McWhiskys magnum opus Bacchi Plenus:
McWhiskys magnum opus Bacchi Plenus. Perhaps this will mitigate and/or allay my Jack Lord idee fixe…my King Charles’s head or whatever you like to call it.
I slipped onto the stool, that most heavenly station,
A tad capernoited after much popination.
‘Twas tea time by then, and I fancied a drop
Of champagne or cognac—or any slipslop.
Alas, I adn’t a farthing to buy me some grog,
So I knew it was time to find a shot-clog.
Beside me there sat a young bibulous fellow
With ‘is nose in his barm, looking quite mellow.
I winked at the publican, then turned to me mate;
‘e was deep in his downdrins, unaware of ‘is fate.
I patted ‘is seidel and flashed ‘im a smile;
‘E belched in reply, and ‘is breath was right vile.
Undaunted, I said, “For some blash, me old chum,
I will teach you to drink supernaculum.”
After xertzing a jubbe, and then three more apace,
I was sozzled with stinkibus, ‘e was flat on his face.
Here is a glossary to the poem:
Bacchi plenus: (BAK-eye PLEE-nus) Latin for “full of Bacchus,” blazing drunk. Bacchus, also known as Dionysus, was the ancient Greek And Roman god of wine and and orgiastic drunkenness. An aside:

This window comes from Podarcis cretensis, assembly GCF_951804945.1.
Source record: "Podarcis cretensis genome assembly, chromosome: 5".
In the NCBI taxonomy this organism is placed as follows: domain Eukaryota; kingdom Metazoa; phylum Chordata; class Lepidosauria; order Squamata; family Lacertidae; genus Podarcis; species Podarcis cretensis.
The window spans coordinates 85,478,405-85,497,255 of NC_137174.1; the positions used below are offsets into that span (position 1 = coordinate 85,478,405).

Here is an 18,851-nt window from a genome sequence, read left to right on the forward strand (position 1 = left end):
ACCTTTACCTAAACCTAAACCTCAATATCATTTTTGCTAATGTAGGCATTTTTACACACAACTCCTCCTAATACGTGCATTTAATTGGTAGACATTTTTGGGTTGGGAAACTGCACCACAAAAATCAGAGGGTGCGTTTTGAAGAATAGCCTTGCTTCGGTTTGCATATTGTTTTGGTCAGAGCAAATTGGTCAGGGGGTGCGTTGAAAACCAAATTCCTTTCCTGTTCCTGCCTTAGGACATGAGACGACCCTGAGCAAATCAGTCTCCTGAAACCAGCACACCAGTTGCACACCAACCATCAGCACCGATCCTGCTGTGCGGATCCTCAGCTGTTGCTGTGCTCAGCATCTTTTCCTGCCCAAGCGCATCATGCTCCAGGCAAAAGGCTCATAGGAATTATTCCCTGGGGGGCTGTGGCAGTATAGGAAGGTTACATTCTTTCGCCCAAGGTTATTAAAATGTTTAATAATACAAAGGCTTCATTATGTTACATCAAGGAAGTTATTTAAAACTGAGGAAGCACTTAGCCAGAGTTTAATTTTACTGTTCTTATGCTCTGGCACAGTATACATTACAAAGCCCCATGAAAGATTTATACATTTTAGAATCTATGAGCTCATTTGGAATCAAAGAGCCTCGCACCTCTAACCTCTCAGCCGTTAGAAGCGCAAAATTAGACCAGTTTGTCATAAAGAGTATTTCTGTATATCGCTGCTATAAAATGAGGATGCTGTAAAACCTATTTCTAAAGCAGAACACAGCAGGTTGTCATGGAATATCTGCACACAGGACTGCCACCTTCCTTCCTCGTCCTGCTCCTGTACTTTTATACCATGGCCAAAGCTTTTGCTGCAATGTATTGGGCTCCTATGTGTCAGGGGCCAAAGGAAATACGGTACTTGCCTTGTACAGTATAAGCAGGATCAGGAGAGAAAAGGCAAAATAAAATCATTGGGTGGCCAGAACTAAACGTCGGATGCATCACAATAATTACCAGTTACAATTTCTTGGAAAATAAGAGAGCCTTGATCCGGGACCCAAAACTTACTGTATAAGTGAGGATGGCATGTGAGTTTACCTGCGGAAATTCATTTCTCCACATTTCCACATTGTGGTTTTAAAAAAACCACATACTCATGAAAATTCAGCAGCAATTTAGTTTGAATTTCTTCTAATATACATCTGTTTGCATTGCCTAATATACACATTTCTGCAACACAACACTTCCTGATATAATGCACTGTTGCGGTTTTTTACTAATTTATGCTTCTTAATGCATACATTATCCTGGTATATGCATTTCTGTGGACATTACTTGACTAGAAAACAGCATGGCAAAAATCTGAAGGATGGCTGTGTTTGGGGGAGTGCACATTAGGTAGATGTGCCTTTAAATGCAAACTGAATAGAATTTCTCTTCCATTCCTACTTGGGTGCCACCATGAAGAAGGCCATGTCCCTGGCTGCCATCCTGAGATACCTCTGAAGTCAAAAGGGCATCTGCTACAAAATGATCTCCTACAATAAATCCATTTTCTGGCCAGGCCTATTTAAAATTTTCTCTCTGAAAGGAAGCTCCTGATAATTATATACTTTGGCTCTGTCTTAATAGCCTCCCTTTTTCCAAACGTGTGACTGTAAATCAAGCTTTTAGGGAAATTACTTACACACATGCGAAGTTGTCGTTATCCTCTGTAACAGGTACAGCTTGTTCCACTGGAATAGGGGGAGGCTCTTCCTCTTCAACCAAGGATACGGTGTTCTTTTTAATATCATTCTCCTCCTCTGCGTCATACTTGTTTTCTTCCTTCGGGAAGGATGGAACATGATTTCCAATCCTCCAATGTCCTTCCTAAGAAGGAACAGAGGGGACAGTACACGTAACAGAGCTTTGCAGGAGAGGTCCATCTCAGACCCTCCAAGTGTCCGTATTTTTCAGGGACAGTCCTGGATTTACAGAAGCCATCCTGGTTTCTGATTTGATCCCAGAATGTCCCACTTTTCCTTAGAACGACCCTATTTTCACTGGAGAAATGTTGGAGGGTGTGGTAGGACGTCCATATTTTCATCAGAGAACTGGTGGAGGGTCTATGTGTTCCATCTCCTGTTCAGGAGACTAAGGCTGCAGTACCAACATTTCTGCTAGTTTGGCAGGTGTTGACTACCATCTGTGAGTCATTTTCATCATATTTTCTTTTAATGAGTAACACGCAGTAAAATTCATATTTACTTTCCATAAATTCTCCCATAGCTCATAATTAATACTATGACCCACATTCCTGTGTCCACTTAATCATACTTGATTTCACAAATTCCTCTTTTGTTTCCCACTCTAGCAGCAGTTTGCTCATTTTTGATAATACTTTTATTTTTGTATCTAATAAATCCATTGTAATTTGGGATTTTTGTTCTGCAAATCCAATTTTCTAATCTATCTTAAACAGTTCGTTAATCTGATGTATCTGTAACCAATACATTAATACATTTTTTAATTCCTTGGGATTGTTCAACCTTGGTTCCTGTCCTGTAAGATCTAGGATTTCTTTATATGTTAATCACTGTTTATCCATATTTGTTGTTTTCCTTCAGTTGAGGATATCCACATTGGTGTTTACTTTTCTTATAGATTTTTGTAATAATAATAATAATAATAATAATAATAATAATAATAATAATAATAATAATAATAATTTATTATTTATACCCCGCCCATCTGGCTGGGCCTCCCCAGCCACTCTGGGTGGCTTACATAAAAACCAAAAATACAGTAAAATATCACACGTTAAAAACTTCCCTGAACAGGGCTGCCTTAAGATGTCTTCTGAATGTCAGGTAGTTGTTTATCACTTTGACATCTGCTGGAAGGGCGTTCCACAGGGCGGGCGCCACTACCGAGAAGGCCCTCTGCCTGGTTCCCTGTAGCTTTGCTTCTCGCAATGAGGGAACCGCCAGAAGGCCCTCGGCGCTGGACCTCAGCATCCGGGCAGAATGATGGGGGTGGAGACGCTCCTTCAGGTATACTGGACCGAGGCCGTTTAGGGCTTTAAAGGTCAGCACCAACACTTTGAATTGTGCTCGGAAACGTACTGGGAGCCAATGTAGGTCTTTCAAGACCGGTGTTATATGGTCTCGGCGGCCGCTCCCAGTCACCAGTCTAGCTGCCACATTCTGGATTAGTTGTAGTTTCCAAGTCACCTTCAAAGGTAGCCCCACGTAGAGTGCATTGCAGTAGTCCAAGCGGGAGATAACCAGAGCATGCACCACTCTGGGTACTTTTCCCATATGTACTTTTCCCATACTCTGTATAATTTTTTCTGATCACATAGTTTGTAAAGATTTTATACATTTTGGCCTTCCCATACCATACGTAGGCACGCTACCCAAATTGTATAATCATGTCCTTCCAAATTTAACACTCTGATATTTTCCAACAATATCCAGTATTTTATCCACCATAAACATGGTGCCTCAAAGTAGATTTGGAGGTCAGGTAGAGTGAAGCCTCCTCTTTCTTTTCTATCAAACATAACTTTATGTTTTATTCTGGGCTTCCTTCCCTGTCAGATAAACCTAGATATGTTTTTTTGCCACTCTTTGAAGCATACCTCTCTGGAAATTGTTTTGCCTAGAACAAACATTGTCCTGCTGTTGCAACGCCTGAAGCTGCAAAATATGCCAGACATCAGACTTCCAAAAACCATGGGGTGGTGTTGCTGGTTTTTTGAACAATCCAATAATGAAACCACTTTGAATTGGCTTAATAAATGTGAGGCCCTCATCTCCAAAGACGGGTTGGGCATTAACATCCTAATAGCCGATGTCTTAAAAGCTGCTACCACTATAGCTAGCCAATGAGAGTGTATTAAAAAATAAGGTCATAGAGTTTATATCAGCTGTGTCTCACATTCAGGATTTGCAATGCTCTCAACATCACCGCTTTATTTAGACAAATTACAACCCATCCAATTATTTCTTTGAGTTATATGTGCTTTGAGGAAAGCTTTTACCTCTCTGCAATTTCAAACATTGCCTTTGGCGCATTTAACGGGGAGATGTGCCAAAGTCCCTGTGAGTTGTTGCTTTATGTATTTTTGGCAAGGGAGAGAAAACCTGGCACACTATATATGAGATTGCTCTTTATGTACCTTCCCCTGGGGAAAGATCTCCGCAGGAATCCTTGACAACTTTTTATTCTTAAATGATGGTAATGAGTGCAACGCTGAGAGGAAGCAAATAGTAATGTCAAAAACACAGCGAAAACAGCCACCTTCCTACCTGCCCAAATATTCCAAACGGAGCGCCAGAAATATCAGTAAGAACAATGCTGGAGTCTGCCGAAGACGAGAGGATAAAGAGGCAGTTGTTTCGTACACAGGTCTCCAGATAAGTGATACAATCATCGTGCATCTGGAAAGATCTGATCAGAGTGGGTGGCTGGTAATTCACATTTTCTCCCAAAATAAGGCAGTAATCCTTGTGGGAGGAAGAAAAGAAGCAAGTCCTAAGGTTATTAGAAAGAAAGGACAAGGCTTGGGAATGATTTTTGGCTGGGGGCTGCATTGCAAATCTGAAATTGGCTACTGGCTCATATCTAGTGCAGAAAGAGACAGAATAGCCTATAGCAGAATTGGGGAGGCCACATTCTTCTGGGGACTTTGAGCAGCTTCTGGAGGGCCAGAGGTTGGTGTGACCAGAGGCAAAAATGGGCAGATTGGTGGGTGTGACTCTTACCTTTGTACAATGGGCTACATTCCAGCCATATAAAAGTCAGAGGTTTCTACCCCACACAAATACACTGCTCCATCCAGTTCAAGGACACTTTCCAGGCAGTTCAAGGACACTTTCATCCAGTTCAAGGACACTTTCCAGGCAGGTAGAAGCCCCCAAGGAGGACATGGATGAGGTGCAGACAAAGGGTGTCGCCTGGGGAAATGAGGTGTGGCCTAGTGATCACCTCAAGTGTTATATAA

Ironically, I played Bacchus in a college stage production—”Orpheus In The Underworld”–I didn’t garner
any awards, but I did receive three curtain calls…and as you can clearly see it has yielded nothing, except for obsession and depression with a sidetrip to mother’s helper decompression.
barm: beer foam (also called fob).
bibulous: (BIB-yuh-lus) fond of drinking, especially excessively.
blash: weak or watered-down liquor or beer (blashy, adj.).
capernoited: (KAP-ur-NOY-tid) slightly intoxicated, tipsy. This Scottish dialectal word may also
mean irritable, peevish
downdrins: an afternoon drinking session.
jubbe (rhymes with rub): a large vessel for drinking ale or wine.
popination: (PAHP-i-NAY-shun) a playfully pompous term for barhopping, apparently formed from
“pop in” (as for a drink) and the noun suffix-ation. The adjective
popinal (stress on pop) means pertaining to bars or restaurants.
publican: a saloon keeper or bar manager.
seidel: (SY-dul or ZY-del) a large beer mug with a hinged cover.
shot-clog: a simpleminded drinking companion that one tolerates only because he or she is willing to buy
supernaculum: see discussion below.
xertz: (ZURTS) to gulp down, swallow quickly and greedily.
Supernaculum (SOO-pur-NAK-yoo-lum) has an interesting history. The word comes from Latin and means literally to drink upon (super) the nail (naculum)—in today’s lingo, to drink to the last drop. Brand’s “Popular Antiquity” (1813) offers this elucidation: “To drink supernaculum was an ancient custom, not only in England, but also in several other parts of Europe, of emptying the glass and then pouring the drop or two that remained at the bottom upon the person’s nail that drank it, to show that he was no flincher.” According to tradition, if the heeltap–the bit of liquor left in the glass after drinking–fell off the nail, the drinker was obliged to fill up and drink again. Supernaculum came to be used in a general sense to mean good liquor.